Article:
1. The Family
  2. Roman Names
  3. Marriage and Women
  4. Children and Education
  5. Slaves and Dependents
  6. The House and Furniture
  7. Dress and Ornaments
  8. Food and Meals
  9. Amusements
  10. Travel and Correspondence
  11. Sources of Income
  12. Farming and Country Life
  13. Town Life
  14. Funeral Customs
  15. The Roman Religion
  16. The Water Supply of Rome

The Private Life of the Romans
by Harold Whetstone Johnston, Revised by Mary Johnston
Scott, Foresman and Company (1903, 1932)


Table of contents



REFERENCES: Marquardt, 340-385; Becker-Göll, III, 481-547; Friedländer, II, 210-218; Pauly-Wissowa, under columbārium; Smith, Harper’s, Rich, Walters, Daremberg-Saglio, under columbārium, fūnus, sepulcrum; Baumeister, 308-311, 1520-1522; Mau-Kelsey, 405-428; Gusman, 44-54; Egbert, 230-242; Lanciani, Ancient Rome, 64-67, 129-133; McDaniel, 186-197; Showerman, 418-433.

Importance of Burial (§464)

Interment and Cremation (§465)

Places of Burial (§466)

The Tombs (§467)

The Potter’s Field (§468-469)

Plan of Tombs and Grounds (§470-417)

Exterior of the Tombs (§472)

The Columbāria (§473-474)

The Burial Societies (§475-476)

Funeral Ceremonies (§477)

At the House (§478)

The Funeral Procession (§479)

The Funeral Oration (§480)

At the Tomb (§481)

Subsequent Ceremonies (§482)

Memorial Festivals (§483)

   464. Importance of Burial. The Romans’ view of the future life explains the importance they attached to the ceremonial burial of the dead. The soul, they thought, could find rest only when the body had been duly laid in the grave; until this was done it haunted the home, unhappy itself and bringing unhappiness to others. To perform funeral offices was a solemn religious duty, devolving upon the surviving members of the family (§ 34); the Latin expression for such rites, iūsta facere, shows that these marks of respect were looked upon as the right of the dead. In the case of a body lost at sea, or for any other reason unrecovered, the ceremonies were just as piously performed; an empty tomb (cenotaphium) was erected sometimes in honor of the dead. Such rites the Roman was bound to perform carefully, if he came anywhere upon the unburied corpse of a citizen, because all men were members of the greater family of the Commonwealth. In this case the scattering of three handfuls of dust over the body was sufficient for ceremonial burial and the happiness of the troubled spirit, if for any reason the body could not actually be interred.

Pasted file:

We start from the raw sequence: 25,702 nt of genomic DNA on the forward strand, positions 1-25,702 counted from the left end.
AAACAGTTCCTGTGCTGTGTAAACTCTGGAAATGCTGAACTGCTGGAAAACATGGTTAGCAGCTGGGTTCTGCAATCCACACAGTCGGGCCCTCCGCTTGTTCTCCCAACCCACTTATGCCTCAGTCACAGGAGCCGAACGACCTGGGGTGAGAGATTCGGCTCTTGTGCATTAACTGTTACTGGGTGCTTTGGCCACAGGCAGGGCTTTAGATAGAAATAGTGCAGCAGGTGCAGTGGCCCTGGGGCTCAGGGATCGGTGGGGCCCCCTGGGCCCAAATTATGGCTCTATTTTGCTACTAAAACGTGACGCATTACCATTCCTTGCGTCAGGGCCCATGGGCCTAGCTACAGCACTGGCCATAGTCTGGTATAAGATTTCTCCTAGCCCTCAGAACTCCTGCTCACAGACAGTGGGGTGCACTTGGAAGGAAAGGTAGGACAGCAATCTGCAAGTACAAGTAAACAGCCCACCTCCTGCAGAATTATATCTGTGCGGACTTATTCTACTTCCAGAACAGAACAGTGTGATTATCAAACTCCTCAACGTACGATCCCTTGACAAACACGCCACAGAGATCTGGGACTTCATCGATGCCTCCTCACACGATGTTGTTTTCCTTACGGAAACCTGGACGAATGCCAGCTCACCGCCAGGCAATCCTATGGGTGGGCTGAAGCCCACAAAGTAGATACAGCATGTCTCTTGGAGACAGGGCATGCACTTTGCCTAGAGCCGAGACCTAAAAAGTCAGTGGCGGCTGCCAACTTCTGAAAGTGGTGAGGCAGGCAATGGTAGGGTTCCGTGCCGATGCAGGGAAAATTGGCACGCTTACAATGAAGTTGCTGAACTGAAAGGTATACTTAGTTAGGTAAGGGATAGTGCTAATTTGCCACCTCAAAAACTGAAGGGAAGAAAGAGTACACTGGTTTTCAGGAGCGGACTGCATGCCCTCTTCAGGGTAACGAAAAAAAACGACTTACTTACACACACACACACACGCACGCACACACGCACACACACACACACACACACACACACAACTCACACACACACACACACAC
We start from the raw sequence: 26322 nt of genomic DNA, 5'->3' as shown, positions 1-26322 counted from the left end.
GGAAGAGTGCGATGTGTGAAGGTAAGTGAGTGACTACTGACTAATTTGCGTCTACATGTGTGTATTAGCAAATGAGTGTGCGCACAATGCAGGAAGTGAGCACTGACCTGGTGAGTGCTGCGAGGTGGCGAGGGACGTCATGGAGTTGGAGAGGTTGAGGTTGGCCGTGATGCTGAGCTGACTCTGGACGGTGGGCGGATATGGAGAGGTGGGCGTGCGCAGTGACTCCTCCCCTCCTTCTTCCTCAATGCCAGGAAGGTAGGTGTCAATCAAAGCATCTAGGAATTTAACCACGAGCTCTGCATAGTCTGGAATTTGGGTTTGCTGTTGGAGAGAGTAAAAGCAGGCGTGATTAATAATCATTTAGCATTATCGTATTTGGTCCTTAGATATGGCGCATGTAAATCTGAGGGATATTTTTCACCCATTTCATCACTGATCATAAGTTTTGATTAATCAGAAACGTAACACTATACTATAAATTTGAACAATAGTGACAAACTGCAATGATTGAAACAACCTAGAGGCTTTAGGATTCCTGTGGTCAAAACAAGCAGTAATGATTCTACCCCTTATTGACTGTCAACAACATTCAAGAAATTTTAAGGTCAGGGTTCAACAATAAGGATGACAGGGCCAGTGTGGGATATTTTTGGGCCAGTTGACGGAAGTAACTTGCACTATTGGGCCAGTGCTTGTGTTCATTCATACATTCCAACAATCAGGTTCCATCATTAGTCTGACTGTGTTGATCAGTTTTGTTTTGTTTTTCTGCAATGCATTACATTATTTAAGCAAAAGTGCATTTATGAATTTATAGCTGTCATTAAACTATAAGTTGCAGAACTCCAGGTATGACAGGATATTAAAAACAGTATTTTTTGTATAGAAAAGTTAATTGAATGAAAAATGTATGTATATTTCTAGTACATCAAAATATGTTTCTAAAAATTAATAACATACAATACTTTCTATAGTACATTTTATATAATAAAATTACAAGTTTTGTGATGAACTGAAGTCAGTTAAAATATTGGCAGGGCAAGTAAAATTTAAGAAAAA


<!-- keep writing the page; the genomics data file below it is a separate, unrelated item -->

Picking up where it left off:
465. Interment and Cremation. Burial was the way of disposing of the dead practiced most anciently by the Romans, and, even after cremation came into very general use, it was ceremonially necessary that some small part of the remains, usually the bone of a finger, should be buried in the earth. Burning was practiced before the time of the Twelve Tables (traditional date, 451 B.C.), for it is mentioned in them together with burial, but we do not know how long before. Hygienic reasons had probably something to do with its general adoption; this implies, of course, cities of considerable size. By the time of Augustus it was all but universal, but even in Rome the practice of burial was never entirely discontinued, for cremation was too costly for the very poorest classes, and some of the wealthiest and most aristocratic families held fast to the more ancient custom. The Cornelii, for example, always buried their dead until the great dictator, Cornelius Sulla, required his body to be burned for fear that his bones might be disinterred and dishonored by his enemies, as he had dishonored those of Marius. Children less than forty days old were always buried, and so, too, as a rule, were slaves whose funeral expenses were paid by their masters. After the introduction of Christianity burial came again to be the prevailing use, partly because of the increased expense of burning.